2. My British-born son’s employer breaks the law by offering no meal or hot drinks preparation area in the workplace.

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For members


EXPLAINED: What do we know so far about Sweden’s new ‘talent visa’?

In the new work permit law which comes into force on June 1st, Sweden is launching a new nine-month 'talent visa', which will allow “some highly qualified individuals” to get temporary residency while they look for jobs or plan to launch a business. What do we know so far?

EXPLAINED: What do we know so far about Sweden's new 'talent visa'?

When was the law passed and when does it come into force? 

The parliament passed the new law on April 21st, and the final text of the change in the law was published on May 5th. It will come into force on June 1st. 

What does the new law say about the ‘talent visa’? 

It says that “in certain cases”, a temporary residency permit can be granted to a foreigner who wants to “spend time in the country to look for work or to look into the possibility of starting a business”. 

To qualify the applicant must: 

  • have completed studies equivalent to an advanced level degree 
  • have sufficient means to support themselves during their stay and to cover the cost of their return trip 
  • have fully comprehensive health insurance which is valid in Sweden 

How long can people initially stay in Sweden under the talent visa? 

The residency permit will be valid for a maximum of nine months.

Which agency will assess applications for the talent visa? 

The government has decided that applications should be assessed by the Migration Agency. The Migration Agency will publish more details on the requirements, such as what qualifies as an advanced degree, what documents need to be submitted, and how much capital applicants will need to show they can support themselves, in the coming weeks. 

The Migration Agency is also likely to develop a form for those wishing to apply for the talent visa. 

What level of education is necessary? 

What is meant by an “advanced degree” has not been set ou in the law, but according to Karl Rahm, who has helped draw up the law within the Ministry of Justice, a master’s degree (MA or MSc), should be sufficient. 

How much capital will applicants need to show that they have? 

According to Rahm, the amount of money applicants will need to show that they have is likely to be set at the same level as the minimum salary for those applying for a work permit, which is currently 13,000 kronor a month. If he is right, this means that someone applying for a nine-month visa would have to show that they have 117,000 kronor (€11,259) in saved capital, plus extra for their trip back to their home country.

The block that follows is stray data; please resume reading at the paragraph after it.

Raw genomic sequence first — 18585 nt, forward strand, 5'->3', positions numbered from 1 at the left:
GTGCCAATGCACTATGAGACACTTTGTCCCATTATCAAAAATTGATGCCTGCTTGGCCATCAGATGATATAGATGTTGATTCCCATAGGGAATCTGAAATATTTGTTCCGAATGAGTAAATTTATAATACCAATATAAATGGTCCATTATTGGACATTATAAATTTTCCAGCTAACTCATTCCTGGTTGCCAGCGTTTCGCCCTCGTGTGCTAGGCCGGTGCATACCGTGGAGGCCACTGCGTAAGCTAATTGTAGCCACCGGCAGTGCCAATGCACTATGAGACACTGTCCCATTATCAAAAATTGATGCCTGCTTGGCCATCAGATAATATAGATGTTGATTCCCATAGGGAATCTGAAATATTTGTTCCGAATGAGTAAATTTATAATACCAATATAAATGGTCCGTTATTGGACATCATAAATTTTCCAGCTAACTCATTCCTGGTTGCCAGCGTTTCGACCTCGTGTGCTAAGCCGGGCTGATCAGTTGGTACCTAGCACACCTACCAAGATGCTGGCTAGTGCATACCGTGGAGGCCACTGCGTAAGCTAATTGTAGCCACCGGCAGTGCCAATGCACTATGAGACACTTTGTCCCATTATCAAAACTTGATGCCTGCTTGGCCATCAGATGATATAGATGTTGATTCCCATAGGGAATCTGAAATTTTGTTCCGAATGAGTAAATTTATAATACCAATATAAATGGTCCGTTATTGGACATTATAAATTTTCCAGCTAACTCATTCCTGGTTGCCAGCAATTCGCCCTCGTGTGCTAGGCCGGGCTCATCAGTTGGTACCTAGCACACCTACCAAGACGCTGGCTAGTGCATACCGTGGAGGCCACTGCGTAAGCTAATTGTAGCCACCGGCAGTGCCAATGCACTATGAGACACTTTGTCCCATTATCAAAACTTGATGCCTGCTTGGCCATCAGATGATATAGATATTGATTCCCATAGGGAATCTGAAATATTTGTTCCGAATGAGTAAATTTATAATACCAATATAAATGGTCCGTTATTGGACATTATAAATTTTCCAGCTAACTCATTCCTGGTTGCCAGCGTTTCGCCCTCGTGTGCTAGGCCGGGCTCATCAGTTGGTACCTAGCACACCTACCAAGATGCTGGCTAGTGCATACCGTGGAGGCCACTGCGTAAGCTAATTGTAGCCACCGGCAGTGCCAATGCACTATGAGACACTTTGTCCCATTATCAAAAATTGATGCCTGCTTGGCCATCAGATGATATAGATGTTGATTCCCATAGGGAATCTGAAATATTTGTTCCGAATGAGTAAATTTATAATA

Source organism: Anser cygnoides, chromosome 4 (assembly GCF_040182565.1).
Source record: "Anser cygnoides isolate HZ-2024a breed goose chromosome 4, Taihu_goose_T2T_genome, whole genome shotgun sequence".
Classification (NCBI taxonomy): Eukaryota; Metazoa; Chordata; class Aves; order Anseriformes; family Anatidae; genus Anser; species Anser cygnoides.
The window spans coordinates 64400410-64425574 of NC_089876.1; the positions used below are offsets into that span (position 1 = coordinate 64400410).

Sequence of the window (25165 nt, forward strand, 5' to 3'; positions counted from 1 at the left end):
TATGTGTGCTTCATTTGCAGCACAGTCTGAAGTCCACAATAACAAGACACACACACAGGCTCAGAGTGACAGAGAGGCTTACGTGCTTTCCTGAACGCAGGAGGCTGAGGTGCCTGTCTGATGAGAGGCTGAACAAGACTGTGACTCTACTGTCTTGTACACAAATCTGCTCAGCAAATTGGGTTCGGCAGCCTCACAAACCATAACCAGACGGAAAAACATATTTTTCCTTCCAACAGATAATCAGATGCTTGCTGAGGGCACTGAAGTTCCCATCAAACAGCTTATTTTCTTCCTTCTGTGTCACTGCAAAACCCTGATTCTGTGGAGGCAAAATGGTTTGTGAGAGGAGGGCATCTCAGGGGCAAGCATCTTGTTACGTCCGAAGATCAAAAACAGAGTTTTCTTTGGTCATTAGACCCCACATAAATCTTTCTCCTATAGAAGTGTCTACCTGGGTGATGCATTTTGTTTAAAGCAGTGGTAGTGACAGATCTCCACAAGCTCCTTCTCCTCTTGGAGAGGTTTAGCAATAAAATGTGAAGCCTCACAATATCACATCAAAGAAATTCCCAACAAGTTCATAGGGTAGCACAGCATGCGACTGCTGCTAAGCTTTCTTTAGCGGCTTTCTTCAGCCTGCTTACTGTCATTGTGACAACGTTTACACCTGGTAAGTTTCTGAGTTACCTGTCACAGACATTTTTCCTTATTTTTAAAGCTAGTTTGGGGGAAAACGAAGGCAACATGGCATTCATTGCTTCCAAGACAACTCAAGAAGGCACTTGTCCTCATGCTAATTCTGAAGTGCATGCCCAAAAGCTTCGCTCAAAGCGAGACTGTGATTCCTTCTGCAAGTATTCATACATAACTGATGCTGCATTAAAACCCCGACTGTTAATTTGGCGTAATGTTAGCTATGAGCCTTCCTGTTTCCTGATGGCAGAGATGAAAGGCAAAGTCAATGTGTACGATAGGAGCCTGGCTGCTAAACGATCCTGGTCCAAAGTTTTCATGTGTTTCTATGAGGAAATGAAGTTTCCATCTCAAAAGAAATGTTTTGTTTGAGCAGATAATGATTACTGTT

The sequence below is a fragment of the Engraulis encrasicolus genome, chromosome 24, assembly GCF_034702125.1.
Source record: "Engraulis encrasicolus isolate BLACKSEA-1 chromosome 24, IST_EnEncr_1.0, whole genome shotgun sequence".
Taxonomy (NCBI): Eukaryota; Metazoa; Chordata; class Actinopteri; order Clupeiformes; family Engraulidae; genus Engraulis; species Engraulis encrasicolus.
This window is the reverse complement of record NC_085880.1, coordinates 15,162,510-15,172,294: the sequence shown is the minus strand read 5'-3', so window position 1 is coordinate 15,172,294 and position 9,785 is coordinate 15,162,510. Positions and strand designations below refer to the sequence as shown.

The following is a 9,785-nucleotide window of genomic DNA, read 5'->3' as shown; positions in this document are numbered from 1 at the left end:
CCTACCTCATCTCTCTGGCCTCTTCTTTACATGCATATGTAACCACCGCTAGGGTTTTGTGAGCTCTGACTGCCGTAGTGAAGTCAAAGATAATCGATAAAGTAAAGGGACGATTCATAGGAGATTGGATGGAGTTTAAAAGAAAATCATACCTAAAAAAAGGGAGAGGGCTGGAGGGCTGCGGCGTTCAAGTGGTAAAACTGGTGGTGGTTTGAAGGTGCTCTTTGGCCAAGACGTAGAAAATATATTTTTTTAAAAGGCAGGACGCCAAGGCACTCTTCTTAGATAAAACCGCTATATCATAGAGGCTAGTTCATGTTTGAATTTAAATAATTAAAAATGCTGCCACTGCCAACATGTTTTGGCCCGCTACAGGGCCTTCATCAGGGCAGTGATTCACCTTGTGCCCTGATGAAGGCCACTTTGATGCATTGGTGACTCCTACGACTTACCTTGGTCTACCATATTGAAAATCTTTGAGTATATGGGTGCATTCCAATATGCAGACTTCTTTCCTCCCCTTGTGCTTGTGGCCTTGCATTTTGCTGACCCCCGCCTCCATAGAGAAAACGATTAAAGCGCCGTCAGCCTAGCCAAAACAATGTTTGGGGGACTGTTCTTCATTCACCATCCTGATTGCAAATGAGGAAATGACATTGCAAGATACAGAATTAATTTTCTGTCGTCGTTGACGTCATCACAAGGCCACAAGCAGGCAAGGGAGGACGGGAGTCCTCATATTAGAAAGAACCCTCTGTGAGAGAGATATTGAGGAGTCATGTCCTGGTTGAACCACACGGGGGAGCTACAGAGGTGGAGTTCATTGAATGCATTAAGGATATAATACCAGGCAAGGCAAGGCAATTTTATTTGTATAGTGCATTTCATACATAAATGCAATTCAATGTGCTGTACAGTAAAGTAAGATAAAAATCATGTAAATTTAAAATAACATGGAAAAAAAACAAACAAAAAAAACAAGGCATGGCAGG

READ ALSO: How will the new work permit law just passed in Sweden affect foreigners?

Can applicants bring children and spouses? 

“You will not be able to bring your family with this kind of visa, since the idea is that it’s for a relatively limited amount of time,  just to see if there is employment for you, or if there is a chance of starting a business,” says Elin Jansson, deputy director at the Ministry of Justice, who helped work on the new visa. “And if you do decide to stay in Sweden, then you apply for a regular work permit for starting up a business, and then you can bring your family.” 

Where will detailed information on the requirements for a talent visa be published? 

The Migration Agency will publish detailed requirements on the talent visa on its Working in Sweden page when the law starts to apply on June 1st. 

What is the reason for the talent visa? 

Those searching for a job or researching starting a new business in Sweden can already stay for up to 90 days with a normal Schengen visa. The idea behind the talent visa is to give highly educated foreigners a little longer to decide if they want to find a job or set up a business in the country before they need to go the whole way and launch a company. 

How many people are expected to apply? 

In the government inquiry on the new work permit law, experts estimated that about 500 people would apply for the new talent visa each year, but it could end up being either much more, or less. 

“It’s really hard to tell. There could be a really big demand. I don’t think it’s anyone can really say before this comes into effect,” Jansson said.